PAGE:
Foreign Minister Abdullah Gul, the ruling Justice and Development Party’s (AKP) presidential candidate, yesterday met with Democratic Society Party (DTP) leader Ahmet Turk to seek support ahead of next week’s presidential election. Speaking afterwards, Gul said that he had told Turk about how he would act if he is elected. “I told him that I would embrace everyone, stand at the same distance from everyone, and represent the whole nation, ” said Gul. For his part, Turk said that his party expects Turkey’s next president to stand for the entire nation, adding that they would decide how to vote in next week’s election after discussions in the party’s decision-making organs. Later, Gul visited Memur-Sen head Ahmet Aksu to seek support for his presidential bid. Aksu said that the nation’s will was reflected in the new Parliament emerging from last month’s elections, adding that Memur-Sen fully supports Gul. “We believe that he will protect the republic and its basic principles,” he added. /Turkiye/

    [04] REHN: “GUL IS APPRECIATED IN EUROPE”

    Speaking to Finnish reporters, European Union Commissioner for Enlargement Olli Rehn said yesterday that the ruling Justice and Development Party’s (AKP) presidential candidate Abdullah Gul is appreciated in Europe, saying that he is known for taking steps to advance Turkey’s EU bid. Stressing that it was important for Turkey to hold its presidential election next week within the framework of democracy and the rule of law, Rehn stated that he hoped the election would be held without any hitches, like last month’s general elections. /Milliyet/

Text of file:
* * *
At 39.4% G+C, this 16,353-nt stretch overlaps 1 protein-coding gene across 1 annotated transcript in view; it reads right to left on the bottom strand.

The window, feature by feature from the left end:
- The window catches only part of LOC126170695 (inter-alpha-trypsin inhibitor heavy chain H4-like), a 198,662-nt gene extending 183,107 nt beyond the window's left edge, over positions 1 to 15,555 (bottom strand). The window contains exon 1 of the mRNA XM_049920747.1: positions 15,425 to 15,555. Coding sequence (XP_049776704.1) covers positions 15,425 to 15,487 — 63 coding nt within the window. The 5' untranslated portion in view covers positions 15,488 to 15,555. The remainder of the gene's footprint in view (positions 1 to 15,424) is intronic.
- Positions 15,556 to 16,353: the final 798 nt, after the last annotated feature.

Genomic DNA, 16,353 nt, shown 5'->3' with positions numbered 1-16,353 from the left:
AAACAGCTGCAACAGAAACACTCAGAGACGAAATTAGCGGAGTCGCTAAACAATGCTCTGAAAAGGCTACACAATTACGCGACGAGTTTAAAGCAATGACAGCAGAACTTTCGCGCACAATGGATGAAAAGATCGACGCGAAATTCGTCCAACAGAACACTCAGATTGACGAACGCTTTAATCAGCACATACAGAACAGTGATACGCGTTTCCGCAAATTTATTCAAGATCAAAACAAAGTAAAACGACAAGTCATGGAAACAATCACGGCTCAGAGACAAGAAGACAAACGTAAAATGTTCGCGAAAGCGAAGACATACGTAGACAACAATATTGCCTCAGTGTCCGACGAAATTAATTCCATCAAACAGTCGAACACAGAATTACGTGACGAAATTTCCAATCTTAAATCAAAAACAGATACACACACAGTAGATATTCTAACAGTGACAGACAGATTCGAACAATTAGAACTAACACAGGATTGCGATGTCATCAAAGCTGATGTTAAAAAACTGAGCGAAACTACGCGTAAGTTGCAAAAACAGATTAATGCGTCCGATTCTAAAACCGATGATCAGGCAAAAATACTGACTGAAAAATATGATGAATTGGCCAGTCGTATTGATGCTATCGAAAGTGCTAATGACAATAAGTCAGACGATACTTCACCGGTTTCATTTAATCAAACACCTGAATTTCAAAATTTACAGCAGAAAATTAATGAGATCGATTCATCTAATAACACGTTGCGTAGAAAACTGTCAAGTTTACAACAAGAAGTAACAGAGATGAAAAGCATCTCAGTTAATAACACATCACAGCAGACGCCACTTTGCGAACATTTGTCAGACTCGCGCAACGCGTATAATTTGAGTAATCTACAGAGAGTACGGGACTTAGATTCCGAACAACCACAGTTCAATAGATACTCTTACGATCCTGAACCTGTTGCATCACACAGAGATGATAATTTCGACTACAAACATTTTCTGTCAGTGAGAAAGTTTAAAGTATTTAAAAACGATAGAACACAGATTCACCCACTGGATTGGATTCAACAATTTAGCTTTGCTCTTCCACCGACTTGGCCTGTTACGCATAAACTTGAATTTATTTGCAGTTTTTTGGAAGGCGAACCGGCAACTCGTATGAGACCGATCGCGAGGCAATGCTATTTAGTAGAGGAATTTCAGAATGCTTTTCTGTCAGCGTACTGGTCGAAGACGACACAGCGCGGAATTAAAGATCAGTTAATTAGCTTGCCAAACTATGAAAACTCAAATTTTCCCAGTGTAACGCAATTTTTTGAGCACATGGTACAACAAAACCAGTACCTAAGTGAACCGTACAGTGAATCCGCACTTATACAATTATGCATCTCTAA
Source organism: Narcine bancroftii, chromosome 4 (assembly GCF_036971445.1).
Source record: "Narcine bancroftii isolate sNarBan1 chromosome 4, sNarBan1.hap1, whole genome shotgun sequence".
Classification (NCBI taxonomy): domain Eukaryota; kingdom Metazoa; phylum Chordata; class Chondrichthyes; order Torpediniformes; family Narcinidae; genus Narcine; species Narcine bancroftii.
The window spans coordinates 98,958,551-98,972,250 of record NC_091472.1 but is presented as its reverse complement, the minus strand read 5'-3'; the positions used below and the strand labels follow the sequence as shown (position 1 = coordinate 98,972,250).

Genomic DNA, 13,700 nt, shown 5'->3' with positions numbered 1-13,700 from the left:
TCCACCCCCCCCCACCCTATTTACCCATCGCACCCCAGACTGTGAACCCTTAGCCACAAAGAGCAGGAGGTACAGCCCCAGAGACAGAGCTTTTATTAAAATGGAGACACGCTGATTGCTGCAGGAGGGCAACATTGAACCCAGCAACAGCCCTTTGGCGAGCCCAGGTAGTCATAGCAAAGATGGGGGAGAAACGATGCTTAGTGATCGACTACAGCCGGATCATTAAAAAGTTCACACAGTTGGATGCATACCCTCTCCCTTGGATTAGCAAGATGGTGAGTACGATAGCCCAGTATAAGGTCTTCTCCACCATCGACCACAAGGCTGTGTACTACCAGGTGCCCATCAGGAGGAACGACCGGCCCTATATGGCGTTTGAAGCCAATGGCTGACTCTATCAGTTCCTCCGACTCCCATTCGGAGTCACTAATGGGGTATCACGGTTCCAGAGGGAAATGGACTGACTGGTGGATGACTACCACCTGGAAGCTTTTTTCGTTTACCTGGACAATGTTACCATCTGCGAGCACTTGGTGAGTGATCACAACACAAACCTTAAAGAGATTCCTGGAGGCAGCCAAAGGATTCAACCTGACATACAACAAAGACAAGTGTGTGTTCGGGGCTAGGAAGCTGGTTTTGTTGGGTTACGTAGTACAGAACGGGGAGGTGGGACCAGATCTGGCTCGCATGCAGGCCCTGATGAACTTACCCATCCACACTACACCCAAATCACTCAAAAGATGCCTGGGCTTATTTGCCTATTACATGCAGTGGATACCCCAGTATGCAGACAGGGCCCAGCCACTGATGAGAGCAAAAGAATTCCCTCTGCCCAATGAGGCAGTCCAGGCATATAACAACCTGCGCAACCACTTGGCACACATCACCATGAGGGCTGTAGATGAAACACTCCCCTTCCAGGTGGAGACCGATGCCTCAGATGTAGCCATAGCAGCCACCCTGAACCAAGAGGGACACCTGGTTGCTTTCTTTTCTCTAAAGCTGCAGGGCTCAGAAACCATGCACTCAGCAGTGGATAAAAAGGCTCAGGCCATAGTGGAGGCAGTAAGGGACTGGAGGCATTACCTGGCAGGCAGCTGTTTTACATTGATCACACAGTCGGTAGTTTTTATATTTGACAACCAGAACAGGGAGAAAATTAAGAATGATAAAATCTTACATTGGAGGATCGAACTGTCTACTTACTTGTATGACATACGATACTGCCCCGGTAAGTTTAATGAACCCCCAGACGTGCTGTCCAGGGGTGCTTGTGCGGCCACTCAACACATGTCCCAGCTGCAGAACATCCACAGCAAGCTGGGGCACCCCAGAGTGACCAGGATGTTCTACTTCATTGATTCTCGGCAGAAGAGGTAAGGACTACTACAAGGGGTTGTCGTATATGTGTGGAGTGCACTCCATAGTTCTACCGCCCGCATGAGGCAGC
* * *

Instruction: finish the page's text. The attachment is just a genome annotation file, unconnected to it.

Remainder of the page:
[05] US STATE DEPT’S MCCORMACK: “AHEAD OF NEXT WEEK’S ELECTION, WE HAVE FULL CONFIDENCE IN TURKEY’S SECULAR DEMOCRATIC SYSTEM”

    Asked by reporters about Foreign Minister Abdullah Gul’s presidential bid, U.S. Assistant Secretary of State for Public Affairs Sean McCormack on Wednesday said the decision about who will be Turkey’s next president belongs to the Turkish Parliament and people. “We have confidence in Turkey's secular democracy,” he added. “And there are … going to be a variety of different points of view within Turkey. That is the nature of democracy. But … these questions need to resolved within the confines of Turkey's law and Turkey's Constitution. And we have full confidence that the Turkish system will come to terms with whatever differences there are within that system to produce a result that is democratic, that is consistent with Turkey's history, and consistent with Turkey's laws and Constitution.” /Star/

    FROM THE COLUMNS… FROM THE COLUMNS… FROM THE COLUMNS…

    [06] ANALYSIS